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Lessons in Falling

Why are we so quick to label things as a success or failure? And by we, I really mean me. Lessons from business ownership and motherhood from the last decade.

By Mia Fileman, cofounder and Australian Director of Idiello, a creative marketing startup helping brands and professionals DIY their marketing.

Why are we so quick to label things as a success of failure? And by we, I really mean me.

Almost a decade ago now I quit working in big brand marketing and moved to Queensland where I started my first business, a marketing consultancy, from my dining room table. I was so excited to help small businesses punch above their weight and was full of optimism. I hired my first ever employee and everything was bliss. It was uncomplicated, it was fun, we were killing it. It wasn’t long before we needed to grow our team and move out of my house.

When I found out my husband and I were being posted 4000km away I paid the world’s worst recruiter $5000 (a fortune at the time…actually, still a fortune) to find me someone to run the show while I went to set up in our new home in Darwin. But after only three weeks I discovered my new manager had been quietly stealing all of our IP and bad-mouthing us to clients.

It turns out that because I wasn’t in town to keep things running he was essentially planning to pick the bones out of my agency and use it to start his own. Soul crushing really.

And all of this happened at the same time I found out I was pregnant.

By the time we were done with lawyers, I had lost all of my staff and quite a few of my clients. I practically had to start over but this time from across the country. And then I met Shana, an angel from heaven and we went about rebuilding together.

I made 6 trips from the NT to Queensland that year, all while expecting. By the end, the 4.5-hour flight plus the 2.5-hour drive down the highway had me literally in tears. It was brutal, but we did it.

I was determined to make lemonade from these lemons right up until that baby arrived, which in hindsight only made the next stage of the journey so much more difficult.

I worked right up until the few hours before Jimmy was born. I had my laptop in the hospital, not wanting to miss a single email or call for help as if eNewsletters and Facebook posts were life and death. But that’s the thing when it’s your business, up until that day it was my one and only baby, and I’d gotten so close to losing it the year before I didn’t want to let motherhood unravel all of my hard work.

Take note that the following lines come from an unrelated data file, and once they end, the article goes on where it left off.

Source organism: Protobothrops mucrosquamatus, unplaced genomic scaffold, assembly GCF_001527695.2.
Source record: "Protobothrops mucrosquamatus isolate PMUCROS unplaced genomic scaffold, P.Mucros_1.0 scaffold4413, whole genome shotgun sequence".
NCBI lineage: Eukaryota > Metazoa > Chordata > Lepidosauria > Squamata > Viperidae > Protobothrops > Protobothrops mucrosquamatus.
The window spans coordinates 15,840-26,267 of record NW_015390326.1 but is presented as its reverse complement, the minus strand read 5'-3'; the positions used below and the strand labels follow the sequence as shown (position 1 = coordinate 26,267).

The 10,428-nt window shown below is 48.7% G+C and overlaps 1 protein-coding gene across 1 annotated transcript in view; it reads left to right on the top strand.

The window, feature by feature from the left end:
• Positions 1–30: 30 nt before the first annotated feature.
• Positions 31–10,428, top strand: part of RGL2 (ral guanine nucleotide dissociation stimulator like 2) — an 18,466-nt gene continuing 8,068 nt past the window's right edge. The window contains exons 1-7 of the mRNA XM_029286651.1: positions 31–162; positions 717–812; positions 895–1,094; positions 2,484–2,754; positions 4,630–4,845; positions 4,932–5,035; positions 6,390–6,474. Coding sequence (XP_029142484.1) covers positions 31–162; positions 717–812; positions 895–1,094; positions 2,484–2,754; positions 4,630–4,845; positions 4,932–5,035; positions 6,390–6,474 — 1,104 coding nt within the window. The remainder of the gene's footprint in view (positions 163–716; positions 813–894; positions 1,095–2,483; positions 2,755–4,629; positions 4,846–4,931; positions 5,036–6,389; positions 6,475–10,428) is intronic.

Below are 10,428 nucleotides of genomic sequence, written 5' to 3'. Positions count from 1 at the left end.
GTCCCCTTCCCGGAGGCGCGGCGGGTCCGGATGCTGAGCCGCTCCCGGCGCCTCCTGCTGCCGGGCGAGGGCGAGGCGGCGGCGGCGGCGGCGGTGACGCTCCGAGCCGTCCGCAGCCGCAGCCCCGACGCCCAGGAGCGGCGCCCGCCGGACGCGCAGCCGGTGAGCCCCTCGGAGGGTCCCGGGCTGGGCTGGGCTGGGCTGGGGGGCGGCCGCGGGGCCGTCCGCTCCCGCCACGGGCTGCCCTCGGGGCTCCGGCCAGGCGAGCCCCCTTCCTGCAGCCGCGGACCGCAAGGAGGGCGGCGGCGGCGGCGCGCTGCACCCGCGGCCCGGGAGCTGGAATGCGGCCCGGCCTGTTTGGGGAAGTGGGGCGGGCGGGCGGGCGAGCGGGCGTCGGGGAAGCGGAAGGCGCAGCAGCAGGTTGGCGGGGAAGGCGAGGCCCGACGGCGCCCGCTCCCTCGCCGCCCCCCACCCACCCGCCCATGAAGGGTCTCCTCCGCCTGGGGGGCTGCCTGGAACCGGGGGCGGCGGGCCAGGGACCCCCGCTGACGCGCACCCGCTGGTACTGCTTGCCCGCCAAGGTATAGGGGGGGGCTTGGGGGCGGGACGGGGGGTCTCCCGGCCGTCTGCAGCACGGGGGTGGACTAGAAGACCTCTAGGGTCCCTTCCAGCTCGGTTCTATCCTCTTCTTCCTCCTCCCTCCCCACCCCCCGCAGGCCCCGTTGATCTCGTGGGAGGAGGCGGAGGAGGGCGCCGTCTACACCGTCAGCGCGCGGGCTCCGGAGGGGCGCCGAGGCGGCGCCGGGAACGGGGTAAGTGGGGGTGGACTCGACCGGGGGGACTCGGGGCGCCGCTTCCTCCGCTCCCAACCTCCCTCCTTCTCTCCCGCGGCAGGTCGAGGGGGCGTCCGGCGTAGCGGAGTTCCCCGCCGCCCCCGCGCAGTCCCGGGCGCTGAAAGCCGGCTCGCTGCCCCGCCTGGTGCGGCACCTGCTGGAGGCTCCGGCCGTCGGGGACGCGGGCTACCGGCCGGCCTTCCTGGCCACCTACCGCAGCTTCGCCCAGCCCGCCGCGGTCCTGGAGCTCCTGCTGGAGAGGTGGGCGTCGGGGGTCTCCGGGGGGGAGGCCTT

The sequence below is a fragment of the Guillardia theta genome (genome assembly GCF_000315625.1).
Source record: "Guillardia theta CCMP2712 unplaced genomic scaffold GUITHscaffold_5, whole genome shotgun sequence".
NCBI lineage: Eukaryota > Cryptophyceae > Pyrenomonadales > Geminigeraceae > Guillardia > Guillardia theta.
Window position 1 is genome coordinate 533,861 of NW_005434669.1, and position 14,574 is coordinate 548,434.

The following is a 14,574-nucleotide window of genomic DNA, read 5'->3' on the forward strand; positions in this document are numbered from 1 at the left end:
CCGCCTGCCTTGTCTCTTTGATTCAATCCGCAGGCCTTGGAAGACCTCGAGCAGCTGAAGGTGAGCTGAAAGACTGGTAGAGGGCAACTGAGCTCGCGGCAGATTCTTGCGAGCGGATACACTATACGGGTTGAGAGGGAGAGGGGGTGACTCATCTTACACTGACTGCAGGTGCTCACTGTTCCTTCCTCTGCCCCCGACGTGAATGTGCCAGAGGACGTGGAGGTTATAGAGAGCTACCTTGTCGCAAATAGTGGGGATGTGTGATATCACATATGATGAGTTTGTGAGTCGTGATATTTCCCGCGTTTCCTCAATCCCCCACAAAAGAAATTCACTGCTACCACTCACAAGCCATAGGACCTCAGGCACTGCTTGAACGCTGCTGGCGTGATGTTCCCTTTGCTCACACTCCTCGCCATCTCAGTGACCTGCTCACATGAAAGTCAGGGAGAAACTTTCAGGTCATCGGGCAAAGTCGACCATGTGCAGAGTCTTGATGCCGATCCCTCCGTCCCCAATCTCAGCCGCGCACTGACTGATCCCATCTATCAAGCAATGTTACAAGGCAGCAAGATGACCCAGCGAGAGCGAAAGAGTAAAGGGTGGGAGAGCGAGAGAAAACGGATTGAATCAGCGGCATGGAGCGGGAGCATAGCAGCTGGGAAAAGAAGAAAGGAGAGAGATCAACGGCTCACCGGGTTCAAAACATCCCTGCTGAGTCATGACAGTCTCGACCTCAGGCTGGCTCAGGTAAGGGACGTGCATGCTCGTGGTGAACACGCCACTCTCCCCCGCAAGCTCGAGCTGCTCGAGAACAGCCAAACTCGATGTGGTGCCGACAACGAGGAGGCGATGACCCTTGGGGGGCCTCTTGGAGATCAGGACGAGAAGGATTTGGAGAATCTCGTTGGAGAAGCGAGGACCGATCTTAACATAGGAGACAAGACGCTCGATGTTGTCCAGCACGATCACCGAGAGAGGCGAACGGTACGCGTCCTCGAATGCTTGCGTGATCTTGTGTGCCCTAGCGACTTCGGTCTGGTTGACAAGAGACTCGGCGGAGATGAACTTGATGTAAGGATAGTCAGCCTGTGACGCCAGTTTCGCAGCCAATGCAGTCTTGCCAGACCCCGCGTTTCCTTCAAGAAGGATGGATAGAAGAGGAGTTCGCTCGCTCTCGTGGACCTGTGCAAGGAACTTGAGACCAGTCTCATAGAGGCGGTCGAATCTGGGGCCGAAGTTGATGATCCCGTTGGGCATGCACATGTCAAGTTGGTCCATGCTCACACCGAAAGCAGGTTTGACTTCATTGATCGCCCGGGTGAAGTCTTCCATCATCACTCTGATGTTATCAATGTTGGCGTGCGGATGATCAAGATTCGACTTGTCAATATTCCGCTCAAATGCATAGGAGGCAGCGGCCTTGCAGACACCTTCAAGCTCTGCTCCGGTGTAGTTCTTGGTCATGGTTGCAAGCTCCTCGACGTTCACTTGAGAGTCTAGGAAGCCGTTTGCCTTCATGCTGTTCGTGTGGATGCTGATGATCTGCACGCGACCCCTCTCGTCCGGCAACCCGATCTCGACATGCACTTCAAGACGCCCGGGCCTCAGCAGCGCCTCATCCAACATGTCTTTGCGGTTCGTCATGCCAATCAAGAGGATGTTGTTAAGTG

The day we brought James home; I knew something wasn’t right. With me.

I was so used to being in control. But no matter how many books I read or spreadsheets I made, motherhood was a test I felt like I was failing.

It came out of what seemed like nowhere. All of a sudden I was submerged in this icy postnatal anxiety that was such misery I shudder just recalling it.

After 4 months of hell, I emerged from the dark cloud that had completely enveloped me and was ready to pour myself back into the agency and take the next big leap. Almost a year after emerging from postnatal anxiety I convinced my bestie Alanah to quit her job and come work with me building up the Darwin side of the business.

People constantly warn you not to employ your friends, but I call bull$hit on that. If you’ve surrounded yourself in your personal life with like-minded people who are just as gutsy and passionate as you are, people you can trust, then f*%k yeah! Nobody will love your business as much as they do.

Marketing had changed and so had we. We had grown up, innovated and decided we weren’t going to put up with nonsense anymore, like our bills not getting paid and told how long things should take to do.

We re-branded to Rigani and started running strategic workshops all over Darwin. It was insane, in the very best way.

Darwin was a breeding ground for small businesses all looking for help with finding their direction; it was exactly what I’d left the big brands for in the first place.

We found ourselves getting emotionally invested in every single business we came across, going out of our way for them, doing things we weren’t being paid for. We were burning out physically and emotionally riding every high and low with our brands and watching our bottom line sink further and further away from us in the process.

By 2016 Rigani had been treading water for a few years.

I made the call to invest big, hoping to take us to that next level. Pregnant again and not wanting to repeat the mistakes from my first baby, I was determined to find a big gun Director so I could take maternity leave. I called in reinforcements from my brand manager days in Melbourne and brought my seriously talented friend Lauren on while I took a much-needed break.

This did three things: